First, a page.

Gary started with an attack on Fayon. Despite surrounding it the defensive modifiers - and Nationalist defensive air support - bounced him with losses. This came as a shock, and heavily influenced the rest of the game. Essentially I think he decided he couldn't break the position, and so didn't really try again.

In the centre he didn't press in the first move, which enabled me to throw up field defences (the yellow counters under the stacks).

After a bit of fencing around we started to get stuck in on the southern flank. This is a gamble that nearly blew up badly for me. I reckoned neither of us was going to take our objectives anytime soon, so I was looking to inflict step losses to build up a VP buffer. I was a few points ahead, and was going for a surprise hit, by chancing a couple of evenly matched combats. Played in the right order I should have been able to bounce at least one unit and then take losses off him as units would not be able to retreat. What happened was almost the reverse, and I had forgotten to put defensive troops in with my artillery (which is under the HQ unit). Gary would pounce on these next turn, and I nearly lost all of them, but he was unable to get behind me, so I was just bounced 3 hexes across the board.

BTW don't the board and pieces look nice?

In the north Gary has dug in and pulled most of his troops out to reinforce the centre.

In the centre I've tried to break through with an armoured spearhead. All I've done is stick some units in a salient. However, I'm now about 6 VPs to the good, so I can start to think about just defending, and making the Republicans come on to me to even the score up.

In the south I've extricated myself from the mess I was in, and have consolidated my forces, so I can turn Gary's left flank.

I managed to get my troops out of the salient with minimal losses, and then developed an attack on my left centre towards La Faterella. I thought this might panic Gary a bit and draw his forces in so I could break through elsewhere.

I was then able to counter attack out of Fayon at the units Gary had dug in up there to pin me in place. Reinforcements helped and I was able to surround them and put them out of supply (that's what the "1" marker means). I reckoned this was 4 VPs waiting to be plucked if I did it right.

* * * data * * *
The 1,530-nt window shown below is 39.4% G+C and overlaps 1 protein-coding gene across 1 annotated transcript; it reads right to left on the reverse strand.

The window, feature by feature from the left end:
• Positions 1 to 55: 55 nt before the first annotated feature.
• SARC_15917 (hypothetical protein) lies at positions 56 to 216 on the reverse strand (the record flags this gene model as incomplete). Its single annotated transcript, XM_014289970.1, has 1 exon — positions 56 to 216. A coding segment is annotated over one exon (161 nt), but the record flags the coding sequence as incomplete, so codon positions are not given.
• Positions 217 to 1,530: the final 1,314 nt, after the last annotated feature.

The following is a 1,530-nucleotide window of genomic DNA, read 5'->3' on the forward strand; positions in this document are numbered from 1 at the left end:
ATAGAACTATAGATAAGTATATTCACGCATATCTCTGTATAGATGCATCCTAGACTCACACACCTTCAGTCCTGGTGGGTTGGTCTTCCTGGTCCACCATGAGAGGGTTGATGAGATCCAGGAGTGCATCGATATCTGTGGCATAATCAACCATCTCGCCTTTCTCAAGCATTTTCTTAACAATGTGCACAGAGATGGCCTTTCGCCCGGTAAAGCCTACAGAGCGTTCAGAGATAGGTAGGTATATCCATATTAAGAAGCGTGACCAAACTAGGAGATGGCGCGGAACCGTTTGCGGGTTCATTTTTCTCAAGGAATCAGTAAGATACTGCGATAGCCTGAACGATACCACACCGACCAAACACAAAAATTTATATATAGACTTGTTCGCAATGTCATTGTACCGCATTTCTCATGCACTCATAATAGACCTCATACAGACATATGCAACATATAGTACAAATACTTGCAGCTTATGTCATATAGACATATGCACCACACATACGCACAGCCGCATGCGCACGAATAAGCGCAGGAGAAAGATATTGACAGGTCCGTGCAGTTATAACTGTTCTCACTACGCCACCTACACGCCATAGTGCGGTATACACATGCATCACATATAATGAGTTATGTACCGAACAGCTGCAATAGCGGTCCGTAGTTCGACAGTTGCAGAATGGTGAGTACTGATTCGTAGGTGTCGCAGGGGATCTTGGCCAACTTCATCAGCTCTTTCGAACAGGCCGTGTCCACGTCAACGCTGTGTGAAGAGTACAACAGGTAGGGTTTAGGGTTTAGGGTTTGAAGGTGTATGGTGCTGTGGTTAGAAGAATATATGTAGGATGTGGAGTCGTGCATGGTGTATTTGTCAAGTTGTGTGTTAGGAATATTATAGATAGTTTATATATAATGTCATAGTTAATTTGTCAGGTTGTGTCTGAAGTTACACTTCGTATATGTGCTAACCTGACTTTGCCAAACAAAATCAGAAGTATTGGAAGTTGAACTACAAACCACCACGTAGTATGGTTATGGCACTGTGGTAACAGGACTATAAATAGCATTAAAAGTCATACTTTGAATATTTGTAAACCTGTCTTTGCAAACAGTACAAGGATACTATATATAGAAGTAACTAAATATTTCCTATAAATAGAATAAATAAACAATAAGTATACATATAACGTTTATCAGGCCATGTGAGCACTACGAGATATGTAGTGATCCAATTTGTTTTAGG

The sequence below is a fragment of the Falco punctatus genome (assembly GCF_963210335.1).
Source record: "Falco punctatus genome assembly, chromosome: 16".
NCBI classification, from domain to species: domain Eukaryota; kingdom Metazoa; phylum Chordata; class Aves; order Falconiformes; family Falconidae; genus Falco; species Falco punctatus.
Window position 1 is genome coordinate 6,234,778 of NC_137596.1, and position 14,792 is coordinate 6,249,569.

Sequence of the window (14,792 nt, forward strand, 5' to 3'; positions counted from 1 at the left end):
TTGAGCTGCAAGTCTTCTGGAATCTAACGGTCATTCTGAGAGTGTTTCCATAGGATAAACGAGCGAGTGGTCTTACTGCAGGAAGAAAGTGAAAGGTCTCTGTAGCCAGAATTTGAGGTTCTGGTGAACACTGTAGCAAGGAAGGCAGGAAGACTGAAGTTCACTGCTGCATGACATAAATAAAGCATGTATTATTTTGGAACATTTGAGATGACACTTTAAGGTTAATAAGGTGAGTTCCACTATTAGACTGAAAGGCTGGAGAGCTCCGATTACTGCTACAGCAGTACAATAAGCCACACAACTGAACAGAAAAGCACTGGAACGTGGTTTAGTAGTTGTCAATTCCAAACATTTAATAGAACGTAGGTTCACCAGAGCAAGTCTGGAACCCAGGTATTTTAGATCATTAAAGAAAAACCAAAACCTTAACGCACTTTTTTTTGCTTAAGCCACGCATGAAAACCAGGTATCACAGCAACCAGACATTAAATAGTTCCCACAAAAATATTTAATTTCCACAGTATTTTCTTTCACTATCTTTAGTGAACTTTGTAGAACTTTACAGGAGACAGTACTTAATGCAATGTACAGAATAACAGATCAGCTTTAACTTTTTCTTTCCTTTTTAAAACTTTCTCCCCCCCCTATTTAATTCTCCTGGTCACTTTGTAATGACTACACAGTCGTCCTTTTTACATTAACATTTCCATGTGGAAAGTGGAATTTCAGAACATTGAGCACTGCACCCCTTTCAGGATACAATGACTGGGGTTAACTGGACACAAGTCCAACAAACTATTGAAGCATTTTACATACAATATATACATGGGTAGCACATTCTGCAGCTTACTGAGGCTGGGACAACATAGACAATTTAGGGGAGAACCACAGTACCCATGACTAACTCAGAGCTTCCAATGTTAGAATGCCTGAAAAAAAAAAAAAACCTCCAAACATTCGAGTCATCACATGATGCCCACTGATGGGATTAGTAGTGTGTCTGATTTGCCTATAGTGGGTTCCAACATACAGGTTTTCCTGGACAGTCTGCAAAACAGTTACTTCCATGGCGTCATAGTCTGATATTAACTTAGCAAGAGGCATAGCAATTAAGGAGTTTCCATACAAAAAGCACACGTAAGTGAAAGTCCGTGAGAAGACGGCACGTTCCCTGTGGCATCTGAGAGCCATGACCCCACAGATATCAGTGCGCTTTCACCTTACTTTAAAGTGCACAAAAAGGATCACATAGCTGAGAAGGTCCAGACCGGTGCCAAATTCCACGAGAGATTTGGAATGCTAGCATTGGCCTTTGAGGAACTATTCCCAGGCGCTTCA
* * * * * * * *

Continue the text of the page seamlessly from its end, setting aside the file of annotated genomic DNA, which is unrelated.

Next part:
In the central highlands Gary's got a unit round in my rear areas. I think he reckons he can pinch out that stack in the centre left with the tank on the top.

My attack towards La Fatarella fizzles out a bit.

Having suckered Gary in to attack that unit in the mountains I'm able to throw everything else I have at it and surround his HQ unit with its supports.

In the North the Fayon counter attack is completely successful.

And the attack in the highlands is successful too, - killing the HQ unit and supports. I'm now +12 on the VPs with the last turn coming up.

A last ditch Republican attack in the highlands results in us exchanging losses, which suits me fine.

This is the final position. Having got ahead I was able to dig in and force Gary to attack me, which he was reluctant to do with out some certainty of victory.

So I won by a big margin in the end, but the game was tense and on a knife edge for a lot of the time. A bad turn and the thing could have flipped. We both made mistakes - bad mistakes - but I was lucky enough to get away with mine. I think I also developed a strategy earlier in the game, - moving second in each turn can be an advantage, especially early on, if the person with initiative doesn't know how to exploit it (I'm sure I wouldn't have as well).

I think this is winnable for both sides, but it is probably an easier hand for the Nationalists.

I like this game a lot (okay so I've won it twice). There are some slight issues with the rules but it plays well and forces believable tactics that look like what both sides were trying to do. What worked at the time works in the game, and it is quite a head scratcher at times. And it does look nice.

PS The system has a hidden movement mechanism that we didn't use. You have counters to put on top of your stacks to conceal what is there until you attack. It's a neat idea for a future game.